HARTSELLE — A group of Hartselle students who identified vaping as a problem in schools and designed a “vape detector” have been selected to participate in the national Samsung Solve for Tomorrow Contest.
The program, which encourages students in grades 6-12 to solve real-world issues in their community by using classroom skills in science, technology, engineering and math, selected eight projects as finalists from 2,000 entries statewide.
“This competition has been around several years, but this is the first time we have participated in it,” teacher Elisa Harris said.
Teams from Florence High and Sheffield High were also among the eight winners from Alabama.
Hartselle will compete against 300 schools nationwide for the opportunity to receive $15,000 in technology and supplies. Five grand prize winners will be announced in the spring and travel to Washington, D.C., to present their projects to their members of Congress.
“Since launching the Samsung Solve for Tomorrow Contest a decade ago, we’ve seen students tackle some of the biggest issues facing their generation and this year is no different,” Samsung spokeswoman Ann Woo said in a written statement.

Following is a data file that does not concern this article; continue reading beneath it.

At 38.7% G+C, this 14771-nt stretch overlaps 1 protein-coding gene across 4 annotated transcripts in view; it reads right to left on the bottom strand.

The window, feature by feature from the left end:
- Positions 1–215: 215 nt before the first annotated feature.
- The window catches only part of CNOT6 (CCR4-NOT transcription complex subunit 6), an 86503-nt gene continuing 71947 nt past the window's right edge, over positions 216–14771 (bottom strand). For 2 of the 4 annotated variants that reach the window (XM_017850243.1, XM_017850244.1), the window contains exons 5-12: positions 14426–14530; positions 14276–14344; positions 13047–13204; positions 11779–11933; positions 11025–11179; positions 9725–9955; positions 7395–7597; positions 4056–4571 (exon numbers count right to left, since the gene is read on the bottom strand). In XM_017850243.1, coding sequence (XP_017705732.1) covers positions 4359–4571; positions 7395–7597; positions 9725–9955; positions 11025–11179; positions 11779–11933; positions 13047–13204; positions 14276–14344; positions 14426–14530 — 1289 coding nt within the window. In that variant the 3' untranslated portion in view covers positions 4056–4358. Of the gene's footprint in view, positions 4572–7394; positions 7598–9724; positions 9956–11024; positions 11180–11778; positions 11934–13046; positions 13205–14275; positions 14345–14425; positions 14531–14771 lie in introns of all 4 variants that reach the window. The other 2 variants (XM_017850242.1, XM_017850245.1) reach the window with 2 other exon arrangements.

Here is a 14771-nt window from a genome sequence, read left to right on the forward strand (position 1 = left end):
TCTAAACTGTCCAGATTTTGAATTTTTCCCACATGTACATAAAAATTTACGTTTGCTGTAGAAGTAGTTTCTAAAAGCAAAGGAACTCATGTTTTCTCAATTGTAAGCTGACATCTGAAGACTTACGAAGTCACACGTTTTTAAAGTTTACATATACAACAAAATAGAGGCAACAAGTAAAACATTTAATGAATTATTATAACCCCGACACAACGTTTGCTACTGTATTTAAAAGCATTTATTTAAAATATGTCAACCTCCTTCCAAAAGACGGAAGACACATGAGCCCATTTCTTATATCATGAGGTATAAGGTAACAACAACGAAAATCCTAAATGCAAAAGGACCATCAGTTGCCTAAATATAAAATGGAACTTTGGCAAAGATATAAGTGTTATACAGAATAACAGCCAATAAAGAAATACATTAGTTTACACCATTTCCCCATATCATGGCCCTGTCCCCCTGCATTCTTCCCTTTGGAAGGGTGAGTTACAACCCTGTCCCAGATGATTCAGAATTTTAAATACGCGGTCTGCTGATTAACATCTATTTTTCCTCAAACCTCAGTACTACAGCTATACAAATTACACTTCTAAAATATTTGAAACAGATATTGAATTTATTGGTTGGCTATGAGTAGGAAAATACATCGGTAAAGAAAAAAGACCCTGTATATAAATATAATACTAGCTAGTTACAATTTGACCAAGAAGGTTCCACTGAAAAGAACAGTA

She said past winning teams have developed projects involving everything from suicide prevention to single-use plastic alternatives.
Eighth grade students Ashton Evans, Emily Doshier, Sophia Hampton, Andrew Simmons and Laura Halverson, in Hartselle's Engineering Academy, were on the team that designed the vape detection device.
Evans said they brainstormed for about two weeks on several community issues before deciding to tackle vaping because they were aware of students using electronic cigarettes in bathrooms at school.
The team designed a small, flexible detection device they said would help administrators detect smoke from vaping through an app.
Between 2011 and 2018, the number of high school teens using e-cigarettes, increased from 220,000 or 1.5% to just over 3 million or 20.8%, according to the U.S. Centers for Disease Control and Prevention.
Harris said students have until Dec. 4 to fine tune their presentation for the next level, which will narrow the list to 100.
“We’re excited about the challenge,” she said.